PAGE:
vestryview

A view backstage at Beverley Minster

Take a seat

This week Neil Pickford tells the surprising story behind one of the ordinary objects in Beverley Minster.
This blog sees me taking a break from my always-fascinating descriptions of moving furniture around in the Minster to focus on one specific item: to whit, a chair.
We’ve actually got two exceptionally interesting repositories for bottoms in the church and I’ll tell you about the other one another time – possibly next week if I haven’t thought up a good alternative subject by then.
If (no, not if, WHEN) you go into Beverley Minster you will probably be overwhelmed by the sights in front of you. Most first time visitors come through the door and then stare, open-mouthed, at the huge space that surrounds them, unable to take in any details.
Even when you’ve been there for a long time it’s still possible to overlook some fairly major items, such as our leaning pillar (seriously – its angle takes it into Tower of Pisa territory). So what’s so special about a chair?
Well, the one that rests on the corner of the North Aisle and North Transept (behind the pulpit) deserves appreciation because it once belonged to the fattest vicar in England.
At first glance it looks like a normal large wooden chair and if you sit in it you’ll find it’s surprisingly comfortable. During Sunday morning services, once I’ve left my pew on the other side of the choir to lead or ‘virge’ the preacher into the pulpit, it’s normally where I rest while the sermon is delivered.
In fact it’s so comfortable that sometimes I feel my attention wandering….. no, no I don’t. Honestly, I’m always alert and listening.
Anyway, once you’ve sat in the chair you notice how large it is. I’m just under 16 stone (hooray, my alcohol-free diet is starting to work at last) and yet I rattle around between the armrests like an anorexic in Fern Britton’s old dresses.
We call it the Coltman chair.
The good and (literally) great Revd Coltman was minister in Beverley from 1813 to 1837 and, at the time of his death aged 60, he weighed 35 stone (that’s 222 kilograms for all you metric youngsters out there). Apparently he must have been on a diet – his maximum weight is reported to have been 42 stone or 266 kg.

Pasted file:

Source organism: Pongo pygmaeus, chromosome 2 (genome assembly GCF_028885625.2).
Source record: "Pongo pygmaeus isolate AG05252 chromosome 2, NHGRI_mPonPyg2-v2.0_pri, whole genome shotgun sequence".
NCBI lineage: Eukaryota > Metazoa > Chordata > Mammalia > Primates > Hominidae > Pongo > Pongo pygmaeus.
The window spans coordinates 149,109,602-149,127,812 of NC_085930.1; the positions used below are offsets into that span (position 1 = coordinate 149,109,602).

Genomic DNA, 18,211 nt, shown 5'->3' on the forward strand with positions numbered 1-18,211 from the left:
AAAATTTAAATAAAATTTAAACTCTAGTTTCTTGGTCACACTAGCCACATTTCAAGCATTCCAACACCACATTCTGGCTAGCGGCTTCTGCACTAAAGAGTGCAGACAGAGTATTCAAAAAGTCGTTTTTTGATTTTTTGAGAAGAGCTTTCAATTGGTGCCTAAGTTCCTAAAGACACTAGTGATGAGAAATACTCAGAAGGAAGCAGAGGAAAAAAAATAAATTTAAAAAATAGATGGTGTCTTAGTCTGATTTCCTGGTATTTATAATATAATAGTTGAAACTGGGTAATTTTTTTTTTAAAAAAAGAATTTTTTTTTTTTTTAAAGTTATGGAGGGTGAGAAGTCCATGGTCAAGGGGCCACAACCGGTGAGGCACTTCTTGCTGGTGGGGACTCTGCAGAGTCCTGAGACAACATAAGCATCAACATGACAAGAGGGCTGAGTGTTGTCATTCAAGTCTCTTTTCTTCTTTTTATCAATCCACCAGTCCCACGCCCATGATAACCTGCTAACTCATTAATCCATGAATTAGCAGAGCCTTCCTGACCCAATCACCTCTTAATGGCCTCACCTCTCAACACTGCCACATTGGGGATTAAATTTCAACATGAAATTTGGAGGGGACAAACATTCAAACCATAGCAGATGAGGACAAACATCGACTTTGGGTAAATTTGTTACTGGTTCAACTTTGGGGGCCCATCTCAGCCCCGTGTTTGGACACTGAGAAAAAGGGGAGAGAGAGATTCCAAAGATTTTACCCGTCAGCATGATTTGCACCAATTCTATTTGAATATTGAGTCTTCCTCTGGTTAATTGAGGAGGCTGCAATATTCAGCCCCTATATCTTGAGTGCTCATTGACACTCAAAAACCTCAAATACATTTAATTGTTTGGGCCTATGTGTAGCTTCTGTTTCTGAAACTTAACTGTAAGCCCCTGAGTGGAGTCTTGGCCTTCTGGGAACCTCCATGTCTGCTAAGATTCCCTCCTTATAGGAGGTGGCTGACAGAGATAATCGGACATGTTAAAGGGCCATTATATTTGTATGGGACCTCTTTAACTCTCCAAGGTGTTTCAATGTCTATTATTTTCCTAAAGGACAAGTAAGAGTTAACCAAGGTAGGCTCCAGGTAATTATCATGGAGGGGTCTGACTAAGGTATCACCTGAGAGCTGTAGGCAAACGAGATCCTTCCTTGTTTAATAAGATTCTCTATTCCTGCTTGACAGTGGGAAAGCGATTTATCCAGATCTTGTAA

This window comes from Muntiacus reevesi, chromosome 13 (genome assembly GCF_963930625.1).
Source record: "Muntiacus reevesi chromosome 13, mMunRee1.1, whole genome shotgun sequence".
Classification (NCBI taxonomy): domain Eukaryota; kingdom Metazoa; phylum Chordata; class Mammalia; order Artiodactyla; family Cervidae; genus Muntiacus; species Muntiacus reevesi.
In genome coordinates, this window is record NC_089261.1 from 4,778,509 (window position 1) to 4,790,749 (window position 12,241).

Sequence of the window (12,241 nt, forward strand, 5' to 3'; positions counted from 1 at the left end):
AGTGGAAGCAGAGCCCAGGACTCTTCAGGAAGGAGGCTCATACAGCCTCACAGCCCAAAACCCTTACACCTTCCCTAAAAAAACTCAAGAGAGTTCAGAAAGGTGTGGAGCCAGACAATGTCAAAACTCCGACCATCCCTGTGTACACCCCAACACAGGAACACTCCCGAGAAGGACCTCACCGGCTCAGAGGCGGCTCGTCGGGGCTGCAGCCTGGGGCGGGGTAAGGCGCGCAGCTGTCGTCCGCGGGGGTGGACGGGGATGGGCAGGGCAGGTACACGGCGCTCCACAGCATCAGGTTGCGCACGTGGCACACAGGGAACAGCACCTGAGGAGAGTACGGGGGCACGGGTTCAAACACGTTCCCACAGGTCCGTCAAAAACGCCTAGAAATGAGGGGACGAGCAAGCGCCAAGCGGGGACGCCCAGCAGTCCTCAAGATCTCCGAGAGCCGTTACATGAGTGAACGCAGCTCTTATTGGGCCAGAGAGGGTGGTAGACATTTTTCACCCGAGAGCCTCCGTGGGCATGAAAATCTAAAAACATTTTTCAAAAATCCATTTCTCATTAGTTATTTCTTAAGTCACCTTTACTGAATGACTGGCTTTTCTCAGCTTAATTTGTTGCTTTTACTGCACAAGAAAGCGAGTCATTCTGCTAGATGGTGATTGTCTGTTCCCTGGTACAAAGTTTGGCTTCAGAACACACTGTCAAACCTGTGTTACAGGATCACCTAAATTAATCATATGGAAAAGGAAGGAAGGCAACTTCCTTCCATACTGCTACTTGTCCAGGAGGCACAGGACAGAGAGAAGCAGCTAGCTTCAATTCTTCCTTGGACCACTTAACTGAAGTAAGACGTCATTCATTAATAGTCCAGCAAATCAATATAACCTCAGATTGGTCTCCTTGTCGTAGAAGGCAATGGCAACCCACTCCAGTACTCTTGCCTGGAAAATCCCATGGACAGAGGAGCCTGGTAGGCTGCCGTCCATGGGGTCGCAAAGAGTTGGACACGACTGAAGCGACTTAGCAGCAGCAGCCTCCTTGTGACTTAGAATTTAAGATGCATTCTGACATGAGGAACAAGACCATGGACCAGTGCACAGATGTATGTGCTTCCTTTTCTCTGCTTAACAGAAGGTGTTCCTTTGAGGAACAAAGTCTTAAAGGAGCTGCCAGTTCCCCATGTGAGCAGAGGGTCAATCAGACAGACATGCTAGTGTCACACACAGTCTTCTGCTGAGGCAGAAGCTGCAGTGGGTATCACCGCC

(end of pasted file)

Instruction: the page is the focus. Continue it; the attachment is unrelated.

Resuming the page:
From the age of 21 his body weight was too much for his legs to bear and so he went everywhere supported by a velocipede, an old-fashioned bicycle without chains or pedals.
Money was no object – his family owned the land between Anlaby and Hessle Roads that became Coltman Street in Hull – and he used much of this money to finance the Minster schools that had been founded by a previous vicar.
He was also, apparently, a much-loved preacher.
Near his chair is a heavily-reinforced pulpit which dates back to 1826. If this is the very one from which he delivered his sermons then I can only wonder how the long-suffering virgers were able to push him up a ramp – on his velocipede, remember – and into position. Sometimes I’m darn glad I’m a virger in the 21st century, not the 19th.
He died by accident one night when a servant, who was charged with making sure he lay on his side when dozing, fell asleep, allowing him to roll onto his back and choke.
After his death a newspaper dated 24th June 1837 commented: “ Of a truth then, it may be said, a great man has fallen in Beverley. Mr. COLTMAN’s funeral took place yesterday morning about eleven o’clock. All the shops and almost every house had their windows closed till the conclusion of the ceremony.”
I feel an affinity with the Revd Coltman, and not just because of his size. Perhaps it’s because we also share a birthday – September 8th, thanks for asking.  I’ll be sure to remind you of this fact nearer the date.
Sadly there weren’t another two seats made to complete a set because then, of course, we would have had: “three chairs for the Revd Coltman.”
I’m sorry but I couldn’t resist that one, I’ll get my coat.
First published June 2009
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